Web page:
“As often as the sacrifice of the Cross by which ‘Christ our Pasch has been sacrificed’ is celebrated on the altar, the work of our redemption is carried out.”11

However, the biblical testimony against works-based salvation is quite clear. "NOT BY WORKS OF RIGHTEOUSNESS which we have done, but according to his mercy he saved us, by the washing of regeneration, and renewing of the Holy Ghost." (Titus 3:5) - "For by grace are ye saved through faith; and that not of yourselves: it is the gift of God: NOT OF WORKS, lest any man should boast." (Ephesians 2:8-9) - "But to him THAT WORKETH NOT, BUT BELIEVETH on him that justifieth the ungodly, his faith is counted for righteousness." (Romans 4:5) - "Knowing that a man is not justified by the works of the law, but by the faith of Jesus Christ, even we have believed in Jesus Christ, that we might be justified by the faith of Christ, and not by the works of the law: for by the works of the law shall no flesh be justified." (Galatians 2:16) - "...all our righteousnesses are as filthy rags..." (Isaiah 64:6) All the good works, rituals, and sacraments which man may do cannot save him. Only faith on the shed blood of Christ can impart salvation through Christ. The Mass, just another ritual, has absolutely no capacity for aiding in the salvation of human beings.

Further, we understand that the Bible never presents salvation from the condemnation against sin as an on-going process, as the reference from Lumen Gentium above suggests. Sanctification yes, but justification (which is the aspect of salvation clearly dealt with in this issue) never. The biblical witness is clear - once a person truly repents of their sins and trusts on Christ as their Saviour, that person is immediately and forever cleared before the bar of God, and is justified in the sight of God by the imputation of the effectual merit of Jesus Christ the Son.

"Verily, verily, I say unto you, He that heareth my word, and believeth on him that sent me, hath everlasting life, and shall not come into condemnation, but is passed from death unto life." (John 5:24)

"There is therefore now no condemnation to them which are in Christ Jesus, who walk not after the flesh, but after the Spirit." (Romans 8:1)

Hence, there is no necessity for continually tapping some "treasury of merit" to move ever closer to salvation from the condemnation of hell. Either you're justified before God, or you're not. There is no middle ground.

The Pagan Origin of Transubstantiation

Seeing as transubstantiation, the central element of the Mass, is not Scriptural, from whence then does it come? The answer is from pagan religious systems whose origins extend back to the antiquity of man's rebellion against His Creator (see Romans 1:21-23), and which gradually evolved over time into forms which, quite often independently, mimic not just the outward appearance but also the central theology of the Mass.

Among the very early Indo-Aryans, transubstantiation was known, whereby the Brahmins taught that rice-cakes which were offered in sacrifice to the gods were substitutes for real human beings, which were then converted into real flesh and blood by the manipulations of the priests12. Sumner reported that in many primitive tribes, ceremonies exist in which the participants partake of images of the god made from grain flour, sometimes prepared using human blood kneaded into the dough, which a priest then turns into the god by means of magic formulas13. This primitive style of direct incorporation of the power of the various gods into the human existence continued as paganism became more refined. In ancient Mexico, The Aztecs and many other tribes believed in the ceremonial transformation of consecrated bread into the actual flesh and blood of various gods14. Likewise, in Egyptian mythology, a wafer of bread, inscribed with the name or symbology of Osiris, was offered to participants in cultic ceremonies after consecration by the priests of that god15. This last artifice continued into Christian times through the cult of Isis, one of the popular Oriental religious cults which found wide currency across the Roman Empire. In her cult, the mystery of the death of Osiris, and his subsequent rebirth as her son Horus, was celebrated. The flesh of the dead Osiris, then ruler of the underworld, was offered to the worshippers of the mother Isis and her perpetually infant son Horus.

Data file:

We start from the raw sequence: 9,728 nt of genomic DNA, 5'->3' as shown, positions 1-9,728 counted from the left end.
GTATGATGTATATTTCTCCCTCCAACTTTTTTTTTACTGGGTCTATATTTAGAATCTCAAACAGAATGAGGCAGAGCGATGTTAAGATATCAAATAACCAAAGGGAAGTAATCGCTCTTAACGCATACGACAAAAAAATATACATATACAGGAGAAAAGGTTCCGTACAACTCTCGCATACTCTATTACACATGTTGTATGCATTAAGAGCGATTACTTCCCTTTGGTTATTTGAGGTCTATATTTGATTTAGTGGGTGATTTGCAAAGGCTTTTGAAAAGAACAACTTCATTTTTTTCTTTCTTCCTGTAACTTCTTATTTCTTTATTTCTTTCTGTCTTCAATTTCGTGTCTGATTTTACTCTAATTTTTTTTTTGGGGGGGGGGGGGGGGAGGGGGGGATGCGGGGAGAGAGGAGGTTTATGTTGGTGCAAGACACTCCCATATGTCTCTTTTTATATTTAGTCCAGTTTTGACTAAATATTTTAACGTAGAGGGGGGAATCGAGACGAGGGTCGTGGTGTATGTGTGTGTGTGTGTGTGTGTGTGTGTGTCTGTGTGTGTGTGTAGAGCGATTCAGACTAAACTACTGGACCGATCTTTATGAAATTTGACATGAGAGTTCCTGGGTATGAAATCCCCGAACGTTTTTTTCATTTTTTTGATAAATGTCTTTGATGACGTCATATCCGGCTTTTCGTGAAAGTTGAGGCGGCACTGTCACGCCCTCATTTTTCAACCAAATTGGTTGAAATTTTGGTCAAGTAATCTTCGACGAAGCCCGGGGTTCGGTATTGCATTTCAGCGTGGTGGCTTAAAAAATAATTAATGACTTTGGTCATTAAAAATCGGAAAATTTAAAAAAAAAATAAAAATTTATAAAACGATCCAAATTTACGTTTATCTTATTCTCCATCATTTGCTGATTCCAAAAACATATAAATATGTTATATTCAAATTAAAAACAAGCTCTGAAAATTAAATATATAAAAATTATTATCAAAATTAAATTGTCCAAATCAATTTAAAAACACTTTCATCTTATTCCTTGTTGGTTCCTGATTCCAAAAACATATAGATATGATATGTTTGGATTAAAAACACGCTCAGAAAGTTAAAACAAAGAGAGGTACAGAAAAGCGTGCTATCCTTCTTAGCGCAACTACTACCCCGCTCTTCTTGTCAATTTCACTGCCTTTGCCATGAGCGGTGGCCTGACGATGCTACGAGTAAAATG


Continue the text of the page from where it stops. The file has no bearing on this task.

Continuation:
The belief in transubstantiation, because of the widespread appearance of this doctrine in pagan societies without any apparent connexion, shows itself to be of very primeval origin, manifesting itself in as widely dispersed venues as Egypt, Mexico, and India. The Egyptian belief likely is what was incorporated into the syncretistic "Christianity" of the late Roman Empire. During the period of the 4th-5th centuries, the growing Roman church compromised with the pagan religions of the Empire in an effort to draw them into its sphere of influence and control. This syncretism, while retaining a veneer of Christian terminology and personage, became throughly paganised in its actual practices, one of which was the introduction of the belief in transubstantiation, as found in the doctrine of the "Real Presence" of Christ's flesh and blood in the host consecrated by priestly ritual. This pagan belief system was relatively slow to be adopted, but it eventually replaced the true worship of the risen Saviour in the bulk of European Christendom.